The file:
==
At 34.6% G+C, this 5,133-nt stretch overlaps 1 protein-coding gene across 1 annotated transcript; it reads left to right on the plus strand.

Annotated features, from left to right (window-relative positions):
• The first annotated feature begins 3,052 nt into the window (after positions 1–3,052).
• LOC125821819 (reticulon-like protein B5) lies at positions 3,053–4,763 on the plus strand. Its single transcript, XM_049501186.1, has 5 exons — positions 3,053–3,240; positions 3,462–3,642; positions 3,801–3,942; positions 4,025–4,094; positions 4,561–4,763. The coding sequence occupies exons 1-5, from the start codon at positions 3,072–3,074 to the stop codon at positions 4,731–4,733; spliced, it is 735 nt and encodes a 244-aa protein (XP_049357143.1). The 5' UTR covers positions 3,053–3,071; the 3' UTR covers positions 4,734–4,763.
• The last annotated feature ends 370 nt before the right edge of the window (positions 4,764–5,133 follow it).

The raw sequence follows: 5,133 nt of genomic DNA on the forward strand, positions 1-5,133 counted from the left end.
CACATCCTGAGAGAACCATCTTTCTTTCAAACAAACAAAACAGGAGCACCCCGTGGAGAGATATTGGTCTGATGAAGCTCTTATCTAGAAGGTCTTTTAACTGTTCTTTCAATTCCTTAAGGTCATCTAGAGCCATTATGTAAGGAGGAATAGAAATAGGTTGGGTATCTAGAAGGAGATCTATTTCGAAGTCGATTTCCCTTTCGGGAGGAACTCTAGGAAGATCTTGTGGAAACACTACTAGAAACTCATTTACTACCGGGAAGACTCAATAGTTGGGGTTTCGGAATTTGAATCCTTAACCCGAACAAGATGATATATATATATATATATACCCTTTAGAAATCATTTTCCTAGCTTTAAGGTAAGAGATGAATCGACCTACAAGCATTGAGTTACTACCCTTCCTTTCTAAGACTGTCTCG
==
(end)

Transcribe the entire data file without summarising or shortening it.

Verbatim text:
At 34.6% G+C, this 5,133-nt stretch overlaps 1 protein-coding gene across 1 annotated transcript; it reads left to right on the plus strand.

Annotated features, from left to right (window-relative positions):
• The first annotated feature begins 3,052 nt into the window (after positions 1–3,052).
• LOC125821819 (reticulon-like protein B5) lies at positions 3,053–4,763 on the plus strand. Its single transcript, XM_049501186.1, has 5 exons — positions 3,053–3,240; positions 3,462–3,642; positions 3,801–3,942; positions 4,025–4,094; positions 4,561–4,763. The coding sequence occupies exons 1-5, from the start codon at positions 3,072–3,074 to the stop codon at positions 4,731–4,733; spliced, it is 735 nt and encodes a 244-aa protein (XP_049357143.1). The 5' UTR covers positions 3,053–3,071; the 3' UTR covers positions 4,734–4,763.
• The last annotated feature ends 370 nt before the right edge of the window (positions 4,764–5,133 follow it).

The raw sequence follows: 5,133 nt of genomic DNA on the forward strand, positions 1-5,133 counted from the left end.
CACATCCTGAGAGAACCATCTTTCTTTCAAACAAACAAAACAGGAGCACCCCGTGGAGAGATATTGGTCTGATGAAGCTCTTATCTAGAAGGTCTTTTAACTGTTCTTTCAATTCCTTAAGGTCATCTAGAGCCATTATGTAAGGAGGAATAGAAATAGGTTGGGTATCTAGAAGGAGATCTATTTCGAAGTCGATTTCCCTTTCGGGAGGAACTCTAGGAAGATCTTGTGGAAACACTACTAGAAACTCATTTACTACCGGGAAGACTCAATAGTTGGGGTTTCGGAATTTGAATCCTTAACCCGAACAAGATGATATATATATATATATATACCCTTTAGAAATCATTTTCCTAGCTTTAAGGTAAGAGATGAATCGACCTACAAGCATTGAGTTACTACCCTTCCTTTCTAAGACTGTCTCG